And as an aside, this actually isn't my full time job (that should not be a surprise to anyone who knows anything at all about the RPG industry) but I do my best to create a good column every week so I honestly don't appreciate you saying I'm hiding something for a company I respect but that I don't work for. That sounds like something someone would dream up on some forum on the internet somewhere. Oh wait.....

Up till now I've assumed you're serious. But after this one I'll take a more joking response about this topic. It is possible you are pulling my leg just to get a response. I'll go along with the joke at that point.

Also, Egg is awesome, on that we agree. He has a cool name too.
 

Someone raises a point about one of the items in your column this week and we get:
  • It's not my full-time job
  • I don't work for these companies
  • How would I know
OK - but you are writing this column. Would you agree that there is a difference between something "new" and something that is a "conversion" of existing material? That's a pretty common distinction/identifier in the RPG business.

I don't think you're deliberately hiding anything here. I assume you didn't know, but if that's the case let me ask if you do any research on the items here? Is it mainly a copy & paste of the press releases for each item?

I'm not intending to make this an attack I'm just curious what the goal/assumption for this column is in your view.
 

Someone raises a point about one of the items in your column this week and we get:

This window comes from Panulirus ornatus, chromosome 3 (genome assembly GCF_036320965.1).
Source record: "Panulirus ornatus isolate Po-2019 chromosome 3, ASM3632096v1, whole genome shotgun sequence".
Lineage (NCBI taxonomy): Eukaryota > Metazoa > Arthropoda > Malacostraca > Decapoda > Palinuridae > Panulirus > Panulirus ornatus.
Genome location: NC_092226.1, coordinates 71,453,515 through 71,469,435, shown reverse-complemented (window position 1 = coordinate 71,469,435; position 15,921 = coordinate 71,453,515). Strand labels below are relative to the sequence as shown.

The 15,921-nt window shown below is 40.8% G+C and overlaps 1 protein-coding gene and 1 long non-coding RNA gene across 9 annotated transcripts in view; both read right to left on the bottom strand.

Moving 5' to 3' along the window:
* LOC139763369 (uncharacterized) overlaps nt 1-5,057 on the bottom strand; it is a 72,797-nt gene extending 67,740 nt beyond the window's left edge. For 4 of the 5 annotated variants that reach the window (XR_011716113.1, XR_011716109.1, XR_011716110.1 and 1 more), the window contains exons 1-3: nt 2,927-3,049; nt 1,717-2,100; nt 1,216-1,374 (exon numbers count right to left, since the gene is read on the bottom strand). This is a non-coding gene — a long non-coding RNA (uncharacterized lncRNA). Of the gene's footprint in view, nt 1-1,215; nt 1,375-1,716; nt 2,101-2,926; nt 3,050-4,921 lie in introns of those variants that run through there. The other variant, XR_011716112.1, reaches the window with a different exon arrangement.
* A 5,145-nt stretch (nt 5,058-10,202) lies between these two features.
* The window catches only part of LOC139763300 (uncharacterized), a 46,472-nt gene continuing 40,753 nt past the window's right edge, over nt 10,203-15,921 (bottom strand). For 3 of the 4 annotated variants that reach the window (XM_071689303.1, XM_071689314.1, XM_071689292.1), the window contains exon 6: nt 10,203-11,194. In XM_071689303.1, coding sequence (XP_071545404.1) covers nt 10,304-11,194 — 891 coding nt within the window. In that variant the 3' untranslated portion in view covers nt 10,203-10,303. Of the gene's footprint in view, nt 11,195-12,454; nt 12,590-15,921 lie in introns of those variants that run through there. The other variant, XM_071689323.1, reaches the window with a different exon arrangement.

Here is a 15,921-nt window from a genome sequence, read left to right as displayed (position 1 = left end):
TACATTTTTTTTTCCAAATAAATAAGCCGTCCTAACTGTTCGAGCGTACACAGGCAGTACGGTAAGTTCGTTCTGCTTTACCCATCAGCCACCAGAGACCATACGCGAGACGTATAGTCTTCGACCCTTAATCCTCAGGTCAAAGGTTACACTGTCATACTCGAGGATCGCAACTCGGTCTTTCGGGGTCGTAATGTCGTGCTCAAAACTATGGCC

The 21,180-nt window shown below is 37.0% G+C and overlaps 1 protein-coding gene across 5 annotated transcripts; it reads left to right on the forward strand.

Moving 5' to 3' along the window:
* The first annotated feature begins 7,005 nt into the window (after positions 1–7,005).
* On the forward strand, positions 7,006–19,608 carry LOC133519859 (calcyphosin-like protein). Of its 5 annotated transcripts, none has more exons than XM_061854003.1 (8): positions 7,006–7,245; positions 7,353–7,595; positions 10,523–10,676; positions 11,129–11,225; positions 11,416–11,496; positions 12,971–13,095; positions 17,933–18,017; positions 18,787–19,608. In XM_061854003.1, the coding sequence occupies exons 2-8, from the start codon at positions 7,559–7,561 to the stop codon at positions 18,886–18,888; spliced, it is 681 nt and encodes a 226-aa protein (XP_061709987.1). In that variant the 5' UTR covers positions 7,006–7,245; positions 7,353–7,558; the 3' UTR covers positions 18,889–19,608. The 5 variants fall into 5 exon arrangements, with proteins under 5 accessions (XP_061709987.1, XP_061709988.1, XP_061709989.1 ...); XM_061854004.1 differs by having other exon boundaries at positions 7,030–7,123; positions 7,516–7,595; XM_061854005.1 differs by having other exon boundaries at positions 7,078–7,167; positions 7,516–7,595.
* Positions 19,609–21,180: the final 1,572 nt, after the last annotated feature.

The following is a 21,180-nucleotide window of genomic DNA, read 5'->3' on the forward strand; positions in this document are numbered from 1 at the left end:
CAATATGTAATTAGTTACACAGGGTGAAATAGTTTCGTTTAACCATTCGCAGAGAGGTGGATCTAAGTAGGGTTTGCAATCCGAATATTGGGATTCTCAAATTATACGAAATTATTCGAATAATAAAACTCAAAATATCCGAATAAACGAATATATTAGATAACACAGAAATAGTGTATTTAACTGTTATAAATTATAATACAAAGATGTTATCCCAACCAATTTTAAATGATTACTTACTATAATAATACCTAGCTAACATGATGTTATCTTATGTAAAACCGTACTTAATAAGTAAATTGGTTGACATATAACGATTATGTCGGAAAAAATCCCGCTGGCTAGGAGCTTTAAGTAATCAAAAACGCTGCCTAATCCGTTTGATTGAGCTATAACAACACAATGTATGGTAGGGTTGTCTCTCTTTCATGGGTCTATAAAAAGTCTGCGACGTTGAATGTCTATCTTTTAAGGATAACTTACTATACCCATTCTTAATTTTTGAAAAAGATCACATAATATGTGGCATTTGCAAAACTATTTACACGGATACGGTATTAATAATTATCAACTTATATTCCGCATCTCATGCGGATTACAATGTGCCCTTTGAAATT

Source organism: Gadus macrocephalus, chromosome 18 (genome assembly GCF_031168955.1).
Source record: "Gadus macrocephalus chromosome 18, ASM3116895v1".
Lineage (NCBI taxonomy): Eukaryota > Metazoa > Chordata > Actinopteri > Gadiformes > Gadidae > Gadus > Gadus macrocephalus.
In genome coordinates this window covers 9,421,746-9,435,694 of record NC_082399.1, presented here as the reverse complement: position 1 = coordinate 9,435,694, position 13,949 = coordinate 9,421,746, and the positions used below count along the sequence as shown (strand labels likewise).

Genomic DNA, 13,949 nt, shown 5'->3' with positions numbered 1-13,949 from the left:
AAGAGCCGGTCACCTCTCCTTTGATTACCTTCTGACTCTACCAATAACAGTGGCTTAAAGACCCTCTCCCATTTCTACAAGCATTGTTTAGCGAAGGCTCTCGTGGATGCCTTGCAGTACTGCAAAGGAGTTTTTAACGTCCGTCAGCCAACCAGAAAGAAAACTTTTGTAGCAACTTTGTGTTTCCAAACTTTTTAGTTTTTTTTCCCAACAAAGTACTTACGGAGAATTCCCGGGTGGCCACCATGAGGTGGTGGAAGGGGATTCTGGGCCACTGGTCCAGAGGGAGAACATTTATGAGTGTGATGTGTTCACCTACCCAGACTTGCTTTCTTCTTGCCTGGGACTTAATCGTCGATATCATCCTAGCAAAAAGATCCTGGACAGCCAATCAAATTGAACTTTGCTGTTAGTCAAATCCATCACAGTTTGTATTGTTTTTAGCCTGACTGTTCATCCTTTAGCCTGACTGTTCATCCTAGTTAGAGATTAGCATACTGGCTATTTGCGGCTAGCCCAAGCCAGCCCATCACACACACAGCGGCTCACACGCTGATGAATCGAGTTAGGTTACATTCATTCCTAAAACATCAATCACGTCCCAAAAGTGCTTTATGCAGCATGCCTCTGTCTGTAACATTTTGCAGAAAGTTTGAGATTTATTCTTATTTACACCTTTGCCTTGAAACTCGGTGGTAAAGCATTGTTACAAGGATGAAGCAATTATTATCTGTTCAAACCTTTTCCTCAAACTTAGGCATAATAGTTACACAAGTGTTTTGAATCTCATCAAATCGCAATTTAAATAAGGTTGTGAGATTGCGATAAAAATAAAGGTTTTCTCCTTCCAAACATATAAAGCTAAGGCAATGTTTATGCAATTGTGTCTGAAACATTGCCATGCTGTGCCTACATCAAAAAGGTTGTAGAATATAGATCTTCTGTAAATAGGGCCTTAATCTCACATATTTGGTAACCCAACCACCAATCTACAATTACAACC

• It's not my full-time job
  • I don't work for these companies
  • How would I know
OK - but you are writing this column. Would you agree that there is a difference between something "new" and something that is a "conversion" of existing material? That's a pretty common distinction/identifier in the RPG business.

I don't think you're deliberately hiding anything here. I assume you didn't know, but if that's the case let me ask if you do any research on the items here? Is it mainly a copy & paste of the press releases for each item?

I'm not intending to make this an attack I'm just curious what the goal/assumption for this column is in your view.

You are being disingenuous. I responded to his point directly. Twice actually. And I asked for clarification. After which he was rude. He got what you bulleted (and you left out rude, the number one) after he accused me of not being upfront, not after he made his point and I responded twice and asked for clarification.